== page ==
At McLarin, Woodley worked with the chairman of the National Dropout Prevention Center, Sandy Addis. Using some of the same steps as she had in Atlanta, like personalized training, data analysis, and meeting students’ social-emotional needs, McLarin’s graduation rate went from 19 percent to 75 percent in three years, an outstanding achievement for an Atlanta-based alternative school, Addis said.
“She allowed the faculty to decide what they needed to do differently,” he said. “She facilitated their conversation of determining action steps, and then they owned those action steps, and that made all the difference.”
Expanding supports for Kansas City schools
In Kansas City, Woodley continues to expand on her student-centric approach while keeping in mind that educators have also been through a traumatic year. She has been a big advocate for supporting teachers as they support students, Alexander-Toney said.
Woodley is now leading the district’s most recent work: hiring restorative-justice coordinators to work within its multitiered system to respond to student behavior.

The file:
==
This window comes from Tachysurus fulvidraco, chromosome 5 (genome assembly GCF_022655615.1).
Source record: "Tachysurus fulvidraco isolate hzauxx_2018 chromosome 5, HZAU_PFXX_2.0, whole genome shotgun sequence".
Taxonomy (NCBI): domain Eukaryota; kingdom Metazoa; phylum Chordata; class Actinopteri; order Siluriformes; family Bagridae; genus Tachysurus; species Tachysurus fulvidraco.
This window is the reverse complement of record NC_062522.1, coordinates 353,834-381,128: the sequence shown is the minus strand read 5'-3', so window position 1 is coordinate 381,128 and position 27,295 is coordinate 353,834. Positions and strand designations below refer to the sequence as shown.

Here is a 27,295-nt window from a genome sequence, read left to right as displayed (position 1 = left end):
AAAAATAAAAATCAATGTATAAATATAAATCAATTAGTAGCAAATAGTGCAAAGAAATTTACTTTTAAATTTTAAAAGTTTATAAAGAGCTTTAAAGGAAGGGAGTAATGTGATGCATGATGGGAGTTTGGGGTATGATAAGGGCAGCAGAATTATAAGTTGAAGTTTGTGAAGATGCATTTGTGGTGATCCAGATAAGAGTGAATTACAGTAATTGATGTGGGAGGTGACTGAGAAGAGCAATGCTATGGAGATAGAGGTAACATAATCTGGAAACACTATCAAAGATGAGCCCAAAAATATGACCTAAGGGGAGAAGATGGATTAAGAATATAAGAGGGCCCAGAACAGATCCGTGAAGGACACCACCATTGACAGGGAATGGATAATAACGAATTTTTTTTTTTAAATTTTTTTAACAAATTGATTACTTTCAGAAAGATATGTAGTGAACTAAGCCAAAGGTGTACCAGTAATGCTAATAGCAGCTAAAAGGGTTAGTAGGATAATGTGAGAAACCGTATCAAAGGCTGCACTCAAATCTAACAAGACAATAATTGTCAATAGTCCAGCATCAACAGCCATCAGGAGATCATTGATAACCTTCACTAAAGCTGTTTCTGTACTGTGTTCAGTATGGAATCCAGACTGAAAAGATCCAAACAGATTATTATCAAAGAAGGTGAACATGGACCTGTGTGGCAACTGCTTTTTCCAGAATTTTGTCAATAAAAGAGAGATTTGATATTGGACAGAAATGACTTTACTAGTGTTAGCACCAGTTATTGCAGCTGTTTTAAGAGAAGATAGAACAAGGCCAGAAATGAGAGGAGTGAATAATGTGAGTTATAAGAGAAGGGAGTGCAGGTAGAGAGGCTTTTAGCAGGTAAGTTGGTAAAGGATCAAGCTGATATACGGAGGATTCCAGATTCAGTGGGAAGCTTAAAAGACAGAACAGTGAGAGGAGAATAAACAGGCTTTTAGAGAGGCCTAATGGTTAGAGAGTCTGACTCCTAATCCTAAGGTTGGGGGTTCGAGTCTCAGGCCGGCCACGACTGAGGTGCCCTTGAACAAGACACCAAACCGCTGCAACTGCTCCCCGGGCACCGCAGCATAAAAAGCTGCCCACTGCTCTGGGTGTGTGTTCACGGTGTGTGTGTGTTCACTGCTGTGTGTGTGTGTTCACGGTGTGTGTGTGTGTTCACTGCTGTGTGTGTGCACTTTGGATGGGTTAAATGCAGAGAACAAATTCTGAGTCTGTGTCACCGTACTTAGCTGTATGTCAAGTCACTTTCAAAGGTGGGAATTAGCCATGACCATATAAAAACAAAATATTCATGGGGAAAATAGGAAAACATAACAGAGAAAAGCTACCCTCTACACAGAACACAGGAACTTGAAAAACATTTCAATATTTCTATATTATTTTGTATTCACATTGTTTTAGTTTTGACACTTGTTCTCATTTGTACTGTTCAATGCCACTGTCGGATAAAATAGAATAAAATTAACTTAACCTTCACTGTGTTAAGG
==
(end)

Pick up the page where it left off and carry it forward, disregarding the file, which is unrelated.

Within the next four years, the district aims to put a restorative-justice coordinator in every one of its 35 buildings to work with students on resolving conflicts—physical, verbal, in person, online—before they are disciplined.
Responding to an increase in school violence, Kansas City also put into place a homicide screener much like its self-harm alert, which sends an email to Woodley’s team if a student searches the internet with the intent to cause violence.
As in Atlanta, Woodley’s goal isn’t just to drive up test scores. It’s based in the knowledge that when kids feel safer and happier, they’ll do better academically.
“She’s going to make change, not just make the numbers look good so she can go get a different job,” Sadin said. “She’s making sure that the foundation is really strong and sustainable … for a resilient community.”
“In every academic indicator, we have seen improvements over the last few years,” Woodley said. “It is proof that if you focus on the social-emotional needs of kids, the academic improvement will increase.”
Coverage of whole-child approaches to learning is supported in part by a grant from the Chan Zuckerberg Initiative, at www.chanzuckerberg.com. Education Week retains sole editorial control over the content of this coverage.
A version of this article appeared in the February 16, 2022 edition of Education Week as Putting Students’ Welfare First Can Transform Schools Along the Way